Who Am I?

Reflections from September 11, 2001

Posted: September 11th, 2011 | Author: | Filed under: Personal | 1 Comment »

I wrote the following on September 13, 2001. At that point in my life, I was much more “libertarian” in my perspective than I am today and I was still relatively early in my ongoing process of trying to understand what it meant to be Christian. If I were to write something in response to similar events today, I’m sure it would take a different shape. Still, I decided to share my thoughts from that time as I expressed them then.

My perspective on my central point below remains unchanged. Unfortunately, the events of 9/11 did change our nation in significant and fundamental ways. It’s too early to say if those changes will endure forever, but they have certainly been profound. As a nation we embraced aggressive war in Iraq. We embraced torture as an acceptable tool of the state. Out of fear, we sacrificed or constrained many of our rights. As a nation, we turned fearful and demonized a people and a religion. And “evangelical” Christians led the way supporting all of those changes.

From my perspective, sadly, we did allow the terrorists to win. I don’t think in their wildest dreams they ever thought they could provoke such drastic and lasting change in our nation from a single attack. They successfully instilled fear in our nation and acting under the impetus of that fear, we changed in ways that would have been inconceivable before that attack. Ironically, those changes did nothing to make us safer. Such changes never do. They created more enemies abroad and reduced our stature even among our friends. And we abandoned many of the principles and sacrificed freedoms at home that had always defined the nation we wished to be (even if we often weren’t), all in the name of an illusory security. Provoking change by instilling fear is the textbook definition of the goal of terrorism. And that’s precisely what the 9/11 terrorists accomplished.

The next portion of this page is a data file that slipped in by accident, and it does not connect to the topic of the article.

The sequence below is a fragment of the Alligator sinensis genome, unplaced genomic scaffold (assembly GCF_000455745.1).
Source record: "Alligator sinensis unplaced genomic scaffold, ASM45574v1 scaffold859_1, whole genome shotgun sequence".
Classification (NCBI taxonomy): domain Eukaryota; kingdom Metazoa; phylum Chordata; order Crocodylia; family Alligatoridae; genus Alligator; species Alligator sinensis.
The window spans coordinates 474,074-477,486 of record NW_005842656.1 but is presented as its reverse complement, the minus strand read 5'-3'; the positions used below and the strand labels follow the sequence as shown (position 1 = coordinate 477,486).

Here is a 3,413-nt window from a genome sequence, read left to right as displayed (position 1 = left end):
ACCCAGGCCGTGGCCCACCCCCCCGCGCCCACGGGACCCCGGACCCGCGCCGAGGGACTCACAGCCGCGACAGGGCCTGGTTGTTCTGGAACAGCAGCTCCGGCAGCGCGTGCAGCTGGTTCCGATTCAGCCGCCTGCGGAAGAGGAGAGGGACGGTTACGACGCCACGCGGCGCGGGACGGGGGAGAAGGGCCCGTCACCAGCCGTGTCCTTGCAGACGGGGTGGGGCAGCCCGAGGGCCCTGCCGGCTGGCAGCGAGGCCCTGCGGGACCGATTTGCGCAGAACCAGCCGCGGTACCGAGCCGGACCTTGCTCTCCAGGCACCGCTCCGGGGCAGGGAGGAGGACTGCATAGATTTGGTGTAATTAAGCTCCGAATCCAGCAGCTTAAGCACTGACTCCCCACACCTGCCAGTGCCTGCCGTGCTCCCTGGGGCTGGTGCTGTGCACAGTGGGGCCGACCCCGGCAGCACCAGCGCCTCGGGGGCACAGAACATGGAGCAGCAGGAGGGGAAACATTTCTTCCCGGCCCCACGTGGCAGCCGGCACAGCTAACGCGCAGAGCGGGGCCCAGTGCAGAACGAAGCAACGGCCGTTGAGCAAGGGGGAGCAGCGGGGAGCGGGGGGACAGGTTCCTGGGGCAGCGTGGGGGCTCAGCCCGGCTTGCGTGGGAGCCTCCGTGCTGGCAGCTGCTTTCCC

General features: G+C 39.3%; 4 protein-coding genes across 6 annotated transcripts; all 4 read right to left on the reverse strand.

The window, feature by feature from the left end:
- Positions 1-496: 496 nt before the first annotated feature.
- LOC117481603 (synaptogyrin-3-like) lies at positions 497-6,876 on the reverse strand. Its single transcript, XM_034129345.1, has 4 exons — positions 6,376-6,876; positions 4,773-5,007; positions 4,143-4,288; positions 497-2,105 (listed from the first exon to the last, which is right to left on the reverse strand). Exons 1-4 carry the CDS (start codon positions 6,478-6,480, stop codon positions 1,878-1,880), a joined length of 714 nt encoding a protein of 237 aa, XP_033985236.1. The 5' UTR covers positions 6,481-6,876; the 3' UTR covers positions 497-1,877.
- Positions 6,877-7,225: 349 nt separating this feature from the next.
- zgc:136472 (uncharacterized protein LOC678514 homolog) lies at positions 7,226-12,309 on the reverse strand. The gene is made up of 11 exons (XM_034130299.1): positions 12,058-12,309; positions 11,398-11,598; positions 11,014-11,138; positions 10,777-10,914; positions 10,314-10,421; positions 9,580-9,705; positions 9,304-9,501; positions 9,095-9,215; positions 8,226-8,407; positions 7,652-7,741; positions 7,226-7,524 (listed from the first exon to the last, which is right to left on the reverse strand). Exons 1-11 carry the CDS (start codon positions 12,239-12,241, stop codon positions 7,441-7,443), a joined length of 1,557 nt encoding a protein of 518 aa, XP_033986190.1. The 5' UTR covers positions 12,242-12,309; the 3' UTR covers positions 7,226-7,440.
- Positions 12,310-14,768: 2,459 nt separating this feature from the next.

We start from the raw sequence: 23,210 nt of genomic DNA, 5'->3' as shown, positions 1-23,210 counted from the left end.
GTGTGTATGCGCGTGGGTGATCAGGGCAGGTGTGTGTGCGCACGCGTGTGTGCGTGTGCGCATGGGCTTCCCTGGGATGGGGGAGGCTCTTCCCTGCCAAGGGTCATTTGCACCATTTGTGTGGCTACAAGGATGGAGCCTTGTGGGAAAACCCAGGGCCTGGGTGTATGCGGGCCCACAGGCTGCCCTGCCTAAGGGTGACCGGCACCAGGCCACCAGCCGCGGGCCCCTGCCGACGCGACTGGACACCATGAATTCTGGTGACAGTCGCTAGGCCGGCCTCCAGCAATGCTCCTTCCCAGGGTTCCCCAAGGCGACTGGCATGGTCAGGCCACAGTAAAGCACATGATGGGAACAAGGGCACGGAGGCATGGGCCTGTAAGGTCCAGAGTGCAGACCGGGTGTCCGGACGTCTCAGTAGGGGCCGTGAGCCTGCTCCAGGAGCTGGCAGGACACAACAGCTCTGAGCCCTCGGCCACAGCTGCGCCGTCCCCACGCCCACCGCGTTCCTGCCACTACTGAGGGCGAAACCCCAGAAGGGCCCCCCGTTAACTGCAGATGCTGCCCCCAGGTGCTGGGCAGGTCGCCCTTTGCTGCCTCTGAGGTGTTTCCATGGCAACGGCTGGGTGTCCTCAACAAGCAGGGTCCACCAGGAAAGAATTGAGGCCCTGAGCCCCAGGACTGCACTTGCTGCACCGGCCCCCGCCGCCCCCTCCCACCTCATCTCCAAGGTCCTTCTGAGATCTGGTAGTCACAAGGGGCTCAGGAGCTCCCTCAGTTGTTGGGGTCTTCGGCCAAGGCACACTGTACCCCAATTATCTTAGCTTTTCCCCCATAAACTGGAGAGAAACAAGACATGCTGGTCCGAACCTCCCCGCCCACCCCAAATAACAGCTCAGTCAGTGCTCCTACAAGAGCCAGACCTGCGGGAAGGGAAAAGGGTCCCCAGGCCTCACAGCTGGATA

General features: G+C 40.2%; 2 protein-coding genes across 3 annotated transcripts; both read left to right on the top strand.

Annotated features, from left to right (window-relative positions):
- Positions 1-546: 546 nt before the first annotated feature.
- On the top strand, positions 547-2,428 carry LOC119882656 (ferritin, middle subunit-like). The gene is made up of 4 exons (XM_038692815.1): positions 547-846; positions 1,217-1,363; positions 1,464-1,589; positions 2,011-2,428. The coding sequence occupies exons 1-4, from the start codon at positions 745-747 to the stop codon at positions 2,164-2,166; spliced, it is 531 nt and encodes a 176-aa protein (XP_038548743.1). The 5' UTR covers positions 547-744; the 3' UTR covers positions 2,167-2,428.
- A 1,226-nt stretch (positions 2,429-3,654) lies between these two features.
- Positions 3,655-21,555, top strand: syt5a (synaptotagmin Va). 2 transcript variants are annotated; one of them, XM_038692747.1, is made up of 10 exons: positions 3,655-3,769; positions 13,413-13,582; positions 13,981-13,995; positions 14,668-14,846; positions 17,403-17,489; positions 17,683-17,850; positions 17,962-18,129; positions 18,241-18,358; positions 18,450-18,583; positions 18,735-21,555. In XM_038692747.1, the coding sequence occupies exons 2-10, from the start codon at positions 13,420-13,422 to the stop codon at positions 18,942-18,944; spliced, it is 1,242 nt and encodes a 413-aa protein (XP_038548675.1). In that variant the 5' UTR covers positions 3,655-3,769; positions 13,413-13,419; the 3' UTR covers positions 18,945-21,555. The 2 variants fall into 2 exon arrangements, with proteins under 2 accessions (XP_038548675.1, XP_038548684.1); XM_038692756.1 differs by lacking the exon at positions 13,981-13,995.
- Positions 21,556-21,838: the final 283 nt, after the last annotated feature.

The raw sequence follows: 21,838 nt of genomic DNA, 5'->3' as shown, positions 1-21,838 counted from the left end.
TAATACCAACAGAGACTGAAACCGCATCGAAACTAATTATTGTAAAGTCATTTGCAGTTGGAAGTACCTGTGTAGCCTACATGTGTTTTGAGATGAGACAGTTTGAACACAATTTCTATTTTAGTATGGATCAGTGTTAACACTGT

As you can tell from the below, I believed then that we were stronger and better than that. I was wrong.

Written September 13, 2001

Earlier this week I watched the events unfold with a sense of disbelief, shock, and outrage, as I’m sure is true of each and every one of you.  I received calls from my family, checking to be certain I was safe, even though there were no reports of attacks in Austin.  They wanted the surety that came from hearing my voice.  I watched the news reports and prayed continuously for all those working on the scene and for the families of the many who had died.  Their pain and horror must be nearly unimaginable.

Yet one sentiment I’ve heard expressed many times in the news reports I’ve found particularly jarring.  America has been forever changed.  Reporter after reporter, analyst after analyst, has repeated that statement or a variation of it.  On one level I can understand the sentiment.  It is certainly true that this is an event our people are unlikely to ever forget.  But there is something within me that rebels each time I hear that statement.  For if we allow this event to fundamentally change our nation, those who committed this atrocity will have won.

America does not consist of our institutions, although they have proven themselves over the test of time.  America does not consist of our foundation of law, many of which are good laws.  America is not even our Constitution, the document which contains many of the core principles that embody our nation.  This “Great American Experiment” is, at its very core, an idea, an ideal of freedom carried by each and every one of its citizens.  It is the legacy of our forefathers and our birthright.  That freedom has never been without price, a price all too often paid in blood.  And that freedom has never been without risk, as the events of this week have dramatically demonstrated.

Should we therefore examine the means by which this attack was made and take common sense steps to make future such attempts more difficult?  Absolutely.  Any other course would be foolhardy.  Our goal should always be to improve the safety of our citizens within the limits prescribed by our freedoms.

Should we respond?  Again, we must.  As a former member of our military, I recognized this immediately as an act of war.  An attack of this scale and nature can be described as nothing else.  I was glad to hear our President and Secretary of State state that so very clearly.  As a nation, we must make it plain that those who attack the United States and their sponsors will face the full might and power of our country.  Doing less will only invite future attacks.

But change us forever?  Never.  Or we have lost already.

One Comment on “Reflections from September 11, 2001”

  1. 1 Scott said at 11:23 am on September 11th, 2011:

    I like Fr. Barron’s thoughts on 9/11. Just thought they would form a nice addendum to this post.